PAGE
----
Should You Pre-Pay for Products and Services?

by Miranda Marquit

One of the growing trends right now is pre-paying for products and services. From pre-payment plans for cruises, to pre-payment for dental service, to a deposit for a car purchase, there are any number companies claiming that you can make services and purchases more afford when you pre-pay — at least a little. (In the case of a deposit, of course, you are reserving a product that you want, rather than making it more affordable.)

Should You Pre-Pay?

pre-pay bills

Should you pre-pay for products or services?

In some cases, you know you are going to have to pay up front. Whenever you buy a product at the store, or online, you have to pay before you can start using it. However, there are some things, like cruises, that you can sign up for ahead of time, and make payments. Pre-paid cruises and other vacation packages allow you to schedule out six to 12 months in advance, and then make regular payments. By the time your fabulous vacation rolls around, it’s all paid for. Breaking down into these regular pre-payments can make it seem more affordable.

There are also other pre-payment programs. The rising cost of health care is creating a perfect opportunity for service provides to tout affordable health care through pre-payment. You can get pre-paid dental services, eye care services and even pre-paid prescription services. If you are worried that you might need a lawyer at some point, you can even sign up for pre-paid legal services. Pay now, and later you will have what you need. At least, that’s the sales pitch.

The downside to pre-paying. You need to be wary of such “deals.” It’s one thing to pay a freelancer half up front, or to pay a home improvement contractor a small portion of the amount for services, and quite another to pre-pay for services you aren’t even sure you are going to need down the road. Instead of pre-paying for legal services or for dental services, it might be a better idea to build up an emergency fund to cover these expenses, should they arise.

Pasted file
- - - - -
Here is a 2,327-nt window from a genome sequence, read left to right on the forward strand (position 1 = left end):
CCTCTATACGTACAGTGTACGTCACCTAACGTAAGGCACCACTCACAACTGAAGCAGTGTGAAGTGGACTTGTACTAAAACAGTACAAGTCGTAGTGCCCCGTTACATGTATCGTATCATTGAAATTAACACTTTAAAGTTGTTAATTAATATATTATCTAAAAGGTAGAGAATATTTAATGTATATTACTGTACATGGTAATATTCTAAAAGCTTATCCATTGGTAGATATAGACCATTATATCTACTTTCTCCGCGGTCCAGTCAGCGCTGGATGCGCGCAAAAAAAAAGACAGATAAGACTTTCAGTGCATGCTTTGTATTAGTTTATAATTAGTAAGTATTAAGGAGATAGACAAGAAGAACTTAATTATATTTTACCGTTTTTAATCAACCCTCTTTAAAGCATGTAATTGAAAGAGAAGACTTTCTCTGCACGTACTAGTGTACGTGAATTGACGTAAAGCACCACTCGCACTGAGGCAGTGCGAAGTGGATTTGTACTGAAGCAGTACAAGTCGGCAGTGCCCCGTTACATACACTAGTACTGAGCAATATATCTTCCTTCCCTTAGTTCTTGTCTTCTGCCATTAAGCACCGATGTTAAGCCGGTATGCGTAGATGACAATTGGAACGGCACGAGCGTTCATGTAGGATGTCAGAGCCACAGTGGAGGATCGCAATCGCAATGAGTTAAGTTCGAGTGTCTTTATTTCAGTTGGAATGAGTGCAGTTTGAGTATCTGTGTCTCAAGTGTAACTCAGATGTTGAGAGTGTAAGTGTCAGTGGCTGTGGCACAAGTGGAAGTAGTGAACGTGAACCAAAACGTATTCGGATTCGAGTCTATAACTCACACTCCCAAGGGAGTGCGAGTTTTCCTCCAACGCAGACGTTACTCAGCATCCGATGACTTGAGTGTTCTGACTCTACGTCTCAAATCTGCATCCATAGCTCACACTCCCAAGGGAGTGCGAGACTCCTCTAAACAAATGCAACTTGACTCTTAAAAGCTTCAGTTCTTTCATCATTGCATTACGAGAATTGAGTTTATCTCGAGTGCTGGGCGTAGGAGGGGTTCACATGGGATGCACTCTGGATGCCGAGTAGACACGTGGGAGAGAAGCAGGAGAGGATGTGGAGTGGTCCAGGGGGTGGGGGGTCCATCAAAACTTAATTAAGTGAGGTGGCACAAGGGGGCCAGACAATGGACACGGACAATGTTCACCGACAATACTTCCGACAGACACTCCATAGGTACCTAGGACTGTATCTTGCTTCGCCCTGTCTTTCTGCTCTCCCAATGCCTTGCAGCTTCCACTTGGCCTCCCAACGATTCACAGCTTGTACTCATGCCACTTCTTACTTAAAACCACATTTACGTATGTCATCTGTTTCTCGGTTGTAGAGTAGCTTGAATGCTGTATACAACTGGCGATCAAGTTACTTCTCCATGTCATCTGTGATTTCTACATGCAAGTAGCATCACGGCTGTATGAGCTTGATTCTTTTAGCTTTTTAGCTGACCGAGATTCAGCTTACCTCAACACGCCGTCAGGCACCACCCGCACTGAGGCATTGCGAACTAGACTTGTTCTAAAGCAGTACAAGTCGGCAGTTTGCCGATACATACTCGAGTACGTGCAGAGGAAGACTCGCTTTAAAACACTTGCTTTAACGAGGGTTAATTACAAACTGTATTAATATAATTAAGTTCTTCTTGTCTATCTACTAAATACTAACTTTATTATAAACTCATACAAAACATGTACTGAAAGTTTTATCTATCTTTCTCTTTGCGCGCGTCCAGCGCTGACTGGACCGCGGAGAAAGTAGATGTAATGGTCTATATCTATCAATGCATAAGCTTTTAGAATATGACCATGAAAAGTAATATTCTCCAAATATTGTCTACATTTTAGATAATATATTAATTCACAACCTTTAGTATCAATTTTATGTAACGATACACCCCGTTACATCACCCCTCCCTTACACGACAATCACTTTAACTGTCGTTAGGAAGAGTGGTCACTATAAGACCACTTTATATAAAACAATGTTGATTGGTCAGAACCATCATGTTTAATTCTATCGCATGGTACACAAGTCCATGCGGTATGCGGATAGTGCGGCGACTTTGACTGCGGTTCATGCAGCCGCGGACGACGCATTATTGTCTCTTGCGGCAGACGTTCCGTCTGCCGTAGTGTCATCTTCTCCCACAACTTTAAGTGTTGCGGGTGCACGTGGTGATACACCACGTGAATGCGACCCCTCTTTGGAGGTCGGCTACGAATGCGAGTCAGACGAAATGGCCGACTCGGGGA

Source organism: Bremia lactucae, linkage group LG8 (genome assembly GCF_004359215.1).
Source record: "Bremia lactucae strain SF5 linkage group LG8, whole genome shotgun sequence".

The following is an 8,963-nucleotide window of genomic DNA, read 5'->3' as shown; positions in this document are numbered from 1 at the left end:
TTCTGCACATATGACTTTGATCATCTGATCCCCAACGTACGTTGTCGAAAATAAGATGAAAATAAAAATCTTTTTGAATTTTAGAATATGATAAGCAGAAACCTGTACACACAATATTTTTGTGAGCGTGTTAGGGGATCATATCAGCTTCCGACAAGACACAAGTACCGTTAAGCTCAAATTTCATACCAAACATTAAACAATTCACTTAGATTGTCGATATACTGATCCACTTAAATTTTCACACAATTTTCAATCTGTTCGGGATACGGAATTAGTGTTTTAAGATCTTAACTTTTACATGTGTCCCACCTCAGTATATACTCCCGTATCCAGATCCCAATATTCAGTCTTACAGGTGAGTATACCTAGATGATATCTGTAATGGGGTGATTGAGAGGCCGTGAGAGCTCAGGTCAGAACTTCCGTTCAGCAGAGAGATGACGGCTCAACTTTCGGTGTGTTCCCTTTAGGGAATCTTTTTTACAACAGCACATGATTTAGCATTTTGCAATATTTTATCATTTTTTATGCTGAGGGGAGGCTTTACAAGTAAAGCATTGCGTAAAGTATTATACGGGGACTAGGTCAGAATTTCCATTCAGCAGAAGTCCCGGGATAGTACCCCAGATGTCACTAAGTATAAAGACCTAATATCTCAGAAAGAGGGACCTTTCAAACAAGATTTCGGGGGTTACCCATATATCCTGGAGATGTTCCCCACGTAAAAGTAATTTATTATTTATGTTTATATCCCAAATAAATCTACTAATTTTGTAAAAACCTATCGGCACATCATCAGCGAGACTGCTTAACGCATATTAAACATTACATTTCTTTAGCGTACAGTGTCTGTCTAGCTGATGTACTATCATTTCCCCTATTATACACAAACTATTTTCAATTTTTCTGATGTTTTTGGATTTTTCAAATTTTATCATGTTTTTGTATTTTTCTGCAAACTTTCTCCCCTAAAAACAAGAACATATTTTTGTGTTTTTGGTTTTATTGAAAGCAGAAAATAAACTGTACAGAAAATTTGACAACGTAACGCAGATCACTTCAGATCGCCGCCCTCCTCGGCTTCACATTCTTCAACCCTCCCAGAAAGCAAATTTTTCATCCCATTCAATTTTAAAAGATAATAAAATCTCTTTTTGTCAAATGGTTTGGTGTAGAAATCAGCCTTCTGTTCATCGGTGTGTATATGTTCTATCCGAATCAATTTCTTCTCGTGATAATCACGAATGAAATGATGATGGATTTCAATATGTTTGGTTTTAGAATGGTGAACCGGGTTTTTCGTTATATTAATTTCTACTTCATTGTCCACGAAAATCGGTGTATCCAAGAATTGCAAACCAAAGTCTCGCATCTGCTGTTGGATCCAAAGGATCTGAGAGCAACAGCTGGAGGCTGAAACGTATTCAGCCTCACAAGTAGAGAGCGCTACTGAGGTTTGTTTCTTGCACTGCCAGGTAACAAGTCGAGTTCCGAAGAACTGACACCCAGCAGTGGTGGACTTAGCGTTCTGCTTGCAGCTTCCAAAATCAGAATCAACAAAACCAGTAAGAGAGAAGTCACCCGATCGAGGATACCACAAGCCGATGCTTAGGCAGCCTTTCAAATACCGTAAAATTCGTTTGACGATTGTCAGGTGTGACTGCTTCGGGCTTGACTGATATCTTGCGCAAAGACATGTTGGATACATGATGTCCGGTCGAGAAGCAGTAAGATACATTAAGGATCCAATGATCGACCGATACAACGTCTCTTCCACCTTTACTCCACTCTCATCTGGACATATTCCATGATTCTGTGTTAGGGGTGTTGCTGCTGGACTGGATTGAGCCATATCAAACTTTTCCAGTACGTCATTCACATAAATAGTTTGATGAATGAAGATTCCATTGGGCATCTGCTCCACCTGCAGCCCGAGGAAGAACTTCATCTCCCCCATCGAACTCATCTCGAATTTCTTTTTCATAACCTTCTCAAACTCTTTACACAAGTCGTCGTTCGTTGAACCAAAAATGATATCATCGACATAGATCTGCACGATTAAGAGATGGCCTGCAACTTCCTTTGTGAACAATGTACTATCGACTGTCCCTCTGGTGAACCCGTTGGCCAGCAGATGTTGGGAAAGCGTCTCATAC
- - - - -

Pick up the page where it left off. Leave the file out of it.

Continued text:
It’s also important to be careful of how you pay for things like vacations. What happens if the cruise is cancelled, or the company goes bankrupt? What if you’ve been making payments to swindler who hasn’t been applying your payments to your vacation at all? If you do decide to sign up for a pre-payment plan, check with the Better Business Bureau for complaints, and do some research to make sure that you can get your money back if something outside your control changes things.

When You Can Expect to Pre-Pay

In some cases, you are expected to pre-pay. If you are making a special order, or buying a car, it is common to be required to make a deposit. In such cases, you need to consider the situation, and find out the terms. Is the deposit refundable? Will the deposit go toward the cost of your purchase if you decide to buy? It’s vital that you know the answers to these questions. You can also put the deposit on your credit card. This way, you will at least be able to dispute the charge through your credit card issuer if the need arises.

Alternatives to Pre-paying

If you aren’t required to prepay for products or services, then take a few moments to run the numbers and determine if pre-paying is actually a better deal, or just a sales pitch that makes it seem like a better deal. If there is long term no financial benefit of pre-paying, then consider setting up a sinking fund or personal accrual account and setting aside a predetermined amount of money each month (many banks make this easy to do by allowing customers to open sub-accounts). That way the major purchase seems more affordable and you have the built in flexibility of  using your money for something else if the need arises – without having to worry about jumping through hoops or paying any cancellation fees.

Photo credit: quaziefoto.

Published or updated May 21, 2013.
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{ 2 comments… read them below or add one }

1 K.C.

I agree with your advice to save for products or services rather than pre-pay in advance in most cases, but I’ve made two exceptions for myself. I have had a pre-paid legal plan for 14 years. It is not really pre-payment, per se, but rather an insurance policy. For $25.00 per month I am entitled to 300 hours of legal service at trial, plus other legal services. At an average cost of $248 per hour, I have secured approximately $75,000 of legal services, if I need them, for a cost of $300 per year. In addition, I get unlimited phone consultation, representation for moving traffic violations, attorney letters and phone calls (one per subject per year), and will preparation at no additional cost. The consultation and letter writing have more than paid for the cost of the insurance over the years. For me, legal insurance is no different from home owner’s insurance or automobile insurance.

I chose to pre-pay funeral and burial expenses. Again this contract is an insurance policy. It locks in the cost of funeral and burial expenses. As with all insurance contracts, it is only as good as the company behind it, so I was careful in my selection.


2 Pat S.

I concur. Keep the money and pocket the interest. That way, you can earn interest on your cash while you keep it earmarked for future expenses.


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